don’t get in the car with inebriated drivers
check your smoke alarms
in the elderly, decrease fall risk. don’t stack stuff on the stairs.
wear a helmet if you bicycle motorcycle ATV rollarblade ski or invent some new way of getting on the Darwin list. Base jump, for example.
don’t take a lot of controlled prescription medicines or combine them with each other or combine them with alcohol: opiates with benzodiazepines with alcohol with ambien or sonata with barbituates and hello, the drug dealer is not your friend and tells lies: they are cutting the methamphetamines here with tricyclic antidepressants and barbituates and my long term cocaine addict patient was getting methamphetamines with benzodiazepines when he was paying for cocaine. Really.

Alzheimer’s at 3%

This is moving up the list. Fast. Everyone dies of something. Alzheimer’s patients live an average of seven years from diagnosis….And the recent article about Human Growth Hormone transmitting not only prions but Alzheimer’s is really interesting, implies an infectious cause.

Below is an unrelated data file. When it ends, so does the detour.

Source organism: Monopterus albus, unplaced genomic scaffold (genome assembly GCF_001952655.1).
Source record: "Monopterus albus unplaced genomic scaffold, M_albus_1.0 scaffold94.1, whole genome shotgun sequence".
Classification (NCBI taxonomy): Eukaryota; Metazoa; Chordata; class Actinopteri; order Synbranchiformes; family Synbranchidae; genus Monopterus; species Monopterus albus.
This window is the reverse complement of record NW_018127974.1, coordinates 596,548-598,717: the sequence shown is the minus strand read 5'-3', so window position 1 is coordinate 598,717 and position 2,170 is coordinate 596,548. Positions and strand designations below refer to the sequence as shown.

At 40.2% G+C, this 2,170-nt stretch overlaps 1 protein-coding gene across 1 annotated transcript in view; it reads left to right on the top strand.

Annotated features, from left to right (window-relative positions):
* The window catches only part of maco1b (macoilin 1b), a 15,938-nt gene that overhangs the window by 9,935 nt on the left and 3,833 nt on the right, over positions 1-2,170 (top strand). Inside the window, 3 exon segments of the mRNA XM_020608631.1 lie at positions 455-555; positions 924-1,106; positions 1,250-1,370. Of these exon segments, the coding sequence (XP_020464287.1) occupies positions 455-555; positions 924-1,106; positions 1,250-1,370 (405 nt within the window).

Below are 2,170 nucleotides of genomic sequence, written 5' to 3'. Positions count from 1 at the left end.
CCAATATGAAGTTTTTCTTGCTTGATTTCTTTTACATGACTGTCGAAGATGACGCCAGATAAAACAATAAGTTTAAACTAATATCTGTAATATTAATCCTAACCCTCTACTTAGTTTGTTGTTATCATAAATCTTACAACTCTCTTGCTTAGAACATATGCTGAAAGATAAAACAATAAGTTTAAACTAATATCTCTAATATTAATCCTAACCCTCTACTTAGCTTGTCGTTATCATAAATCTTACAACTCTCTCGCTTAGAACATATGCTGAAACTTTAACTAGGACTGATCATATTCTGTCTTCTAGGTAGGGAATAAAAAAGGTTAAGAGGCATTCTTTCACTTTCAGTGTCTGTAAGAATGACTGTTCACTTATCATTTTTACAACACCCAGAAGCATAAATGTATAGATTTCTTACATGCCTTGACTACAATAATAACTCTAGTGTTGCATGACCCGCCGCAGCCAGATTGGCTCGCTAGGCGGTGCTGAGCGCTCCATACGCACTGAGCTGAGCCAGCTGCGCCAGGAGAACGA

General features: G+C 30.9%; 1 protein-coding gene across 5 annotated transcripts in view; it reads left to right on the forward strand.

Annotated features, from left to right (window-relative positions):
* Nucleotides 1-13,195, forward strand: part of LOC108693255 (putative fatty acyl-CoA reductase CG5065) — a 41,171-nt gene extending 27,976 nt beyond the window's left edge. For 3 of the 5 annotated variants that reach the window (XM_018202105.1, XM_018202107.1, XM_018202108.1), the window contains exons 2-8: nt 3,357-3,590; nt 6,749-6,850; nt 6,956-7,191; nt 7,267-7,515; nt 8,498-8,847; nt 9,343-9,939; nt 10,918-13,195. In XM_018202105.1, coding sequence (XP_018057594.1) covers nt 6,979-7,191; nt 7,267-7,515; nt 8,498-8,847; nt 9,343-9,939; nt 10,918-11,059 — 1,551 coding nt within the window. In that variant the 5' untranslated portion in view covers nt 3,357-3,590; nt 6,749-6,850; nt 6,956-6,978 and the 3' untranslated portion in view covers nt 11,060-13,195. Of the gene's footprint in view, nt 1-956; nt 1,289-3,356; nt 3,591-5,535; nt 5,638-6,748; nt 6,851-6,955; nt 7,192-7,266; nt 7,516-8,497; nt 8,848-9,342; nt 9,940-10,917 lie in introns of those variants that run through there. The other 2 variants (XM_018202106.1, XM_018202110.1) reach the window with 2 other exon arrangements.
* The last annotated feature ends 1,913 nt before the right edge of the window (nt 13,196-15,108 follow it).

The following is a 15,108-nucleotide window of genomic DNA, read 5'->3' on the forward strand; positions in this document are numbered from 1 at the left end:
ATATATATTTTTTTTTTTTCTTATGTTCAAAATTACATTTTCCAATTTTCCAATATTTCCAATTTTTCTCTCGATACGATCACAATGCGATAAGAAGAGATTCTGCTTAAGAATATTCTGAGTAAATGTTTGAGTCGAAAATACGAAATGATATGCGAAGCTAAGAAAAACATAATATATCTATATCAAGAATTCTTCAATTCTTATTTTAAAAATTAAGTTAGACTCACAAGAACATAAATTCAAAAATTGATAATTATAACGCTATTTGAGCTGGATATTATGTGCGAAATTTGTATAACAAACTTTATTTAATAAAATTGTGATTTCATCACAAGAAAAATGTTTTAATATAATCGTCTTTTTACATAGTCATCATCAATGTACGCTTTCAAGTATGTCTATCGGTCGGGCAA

Here: http://www.nature.com/news/autopsies-reveal-signs-of-alzheimer-s-in-growth-hormone-patients-1.18331

That was HGH from cadavers. I still would not take HGH made in a lab for “anti-aging” either. Nope, nope, nope.

We don’t know how to prevent Alzheimer’s but that is not the only cause of dementia and we’re still naming different kinds. Very frequently a brain CT or MRI says “decreased white matter” or “small vessel disease”, so there is a contribution from all of the heart and stroke risk factors that can do bad things to the brain with the top ones being: tobacco, alcohol, hypertension, high cholesterol, stress, lack of exercise, diabetes, illegal drugs, and so forth. Keep your brain active and busy.

Diabetes at 2.9%
Ok, it can make you more likely to have a heart attack. Also the biggest cause of blindness in US adults and the biggest cause of lower limb, yes, foot or leg amputation and the biggest cause of kidney failure in adults. Also if your legs are numb from uncontrolled diabetes, you don’t feel injuries and are less able to heal infections. And if blood sugar is high, there are lots of bacteria and especially staph and strep that LIKE high sugar.

influenza and pneumonia at 2.1%